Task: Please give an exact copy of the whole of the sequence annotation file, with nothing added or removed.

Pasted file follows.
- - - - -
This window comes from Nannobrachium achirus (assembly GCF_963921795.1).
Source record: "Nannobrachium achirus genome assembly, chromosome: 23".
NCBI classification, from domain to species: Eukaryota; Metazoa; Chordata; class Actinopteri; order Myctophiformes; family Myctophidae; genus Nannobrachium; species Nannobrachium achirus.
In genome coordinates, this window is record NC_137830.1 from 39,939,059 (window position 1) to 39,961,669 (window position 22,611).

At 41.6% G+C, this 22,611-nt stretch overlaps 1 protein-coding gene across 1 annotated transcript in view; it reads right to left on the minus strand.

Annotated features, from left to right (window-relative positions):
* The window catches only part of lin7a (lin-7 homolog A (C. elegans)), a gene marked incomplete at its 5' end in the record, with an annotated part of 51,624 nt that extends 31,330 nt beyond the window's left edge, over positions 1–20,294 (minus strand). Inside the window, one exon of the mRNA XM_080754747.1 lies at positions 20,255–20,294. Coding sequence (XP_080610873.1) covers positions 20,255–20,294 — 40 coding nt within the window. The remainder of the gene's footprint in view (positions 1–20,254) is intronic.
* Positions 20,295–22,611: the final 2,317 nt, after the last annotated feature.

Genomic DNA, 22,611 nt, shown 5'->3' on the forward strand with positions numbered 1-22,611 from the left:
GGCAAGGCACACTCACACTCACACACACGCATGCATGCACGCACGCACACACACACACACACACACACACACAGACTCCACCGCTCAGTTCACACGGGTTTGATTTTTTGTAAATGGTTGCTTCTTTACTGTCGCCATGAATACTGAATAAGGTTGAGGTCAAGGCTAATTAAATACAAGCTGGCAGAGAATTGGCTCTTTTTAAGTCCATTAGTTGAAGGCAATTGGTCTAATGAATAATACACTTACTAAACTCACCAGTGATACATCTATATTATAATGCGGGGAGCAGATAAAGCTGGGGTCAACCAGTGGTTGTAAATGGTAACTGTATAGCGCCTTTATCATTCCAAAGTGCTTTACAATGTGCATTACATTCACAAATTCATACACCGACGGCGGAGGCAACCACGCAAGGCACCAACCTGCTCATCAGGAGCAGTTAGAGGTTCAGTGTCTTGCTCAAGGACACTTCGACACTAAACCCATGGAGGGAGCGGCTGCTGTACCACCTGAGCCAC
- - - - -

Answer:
This window comes from Nannobrachium achirus (assembly GCF_963921795.1).
Source record: "Nannobrachium achirus genome assembly, chromosome: 23".
NCBI classification, from domain to species: Eukaryota; Metazoa; Chordata; class Actinopteri; order Myctophiformes; family Myctophidae; genus Nannobrachium; species Nannobrachium achirus.
In genome coordinates, this window is record NC_137830.1 from 39,939,059 (window position 1) to 39,961,669 (window position 22,611).

At 41.6% G+C, this 22,611-nt stretch overlaps 1 protein-coding gene across 1 annotated transcript in view; it reads right to left on the minus strand.

Annotated features, from left to right (window-relative positions):
* The window catches only part of lin7a (lin-7 homolog A (C. elegans)), a gene marked incomplete at its 5' end in the record, with an annotated part of 51,624 nt that extends 31,330 nt beyond the window's left edge, over positions 1–20,294 (minus strand). Inside the window, one exon of the mRNA XM_080754747.1 lies at positions 20,255–20,294. Coding sequence (XP_080610873.1) covers positions 20,255–20,294 — 40 coding nt within the window. The remainder of the gene's footprint in view (positions 1–20,254) is intronic.
* Positions 20,295–22,611: the final 2,317 nt, after the last annotated feature.

Genomic DNA, 22,611 nt, shown 5'->3' on the forward strand with positions numbered 1-22,611 from the left:
GGCAAGGCACACTCACACTCACACACACGCATGCATGCACGCACGCACACACACACACACACACACACACACAGACTCCACCGCTCAGTTCACACGGGTTTGATTTTTTGTAAATGGTTGCTTCTTTACTGTCGCCATGAATACTGAATAAGGTTGAGGTCAAGGCTAATTAAATACAAGCTGGCAGAGAATTGGCTCTTTTTAAGTCCATTAGTTGAAGGCAATTGGTCTAATGAATAATACACTTACTAAACTCACCAGTGATACATCTATATTATAATGCGGGGAGCAGATAAAGCTGGGGTCAACCAGTGGTTGTAAATGGTAACTGTATAGCGCCTTTATCATTCCAAAGTGCTTTACAATGTGCATTACATTCACAAATTCATACACCGACGGCGGAGGCAACCACGCAAGGCACCAACCTGCTCATCAGGAGCAGTTAGAGGTTCAGTGTCTTGCTCAAGGACACTTCGACACTAAACCCATGGAGGGAGCGGCTGCTGTACCACCTGAGCCAC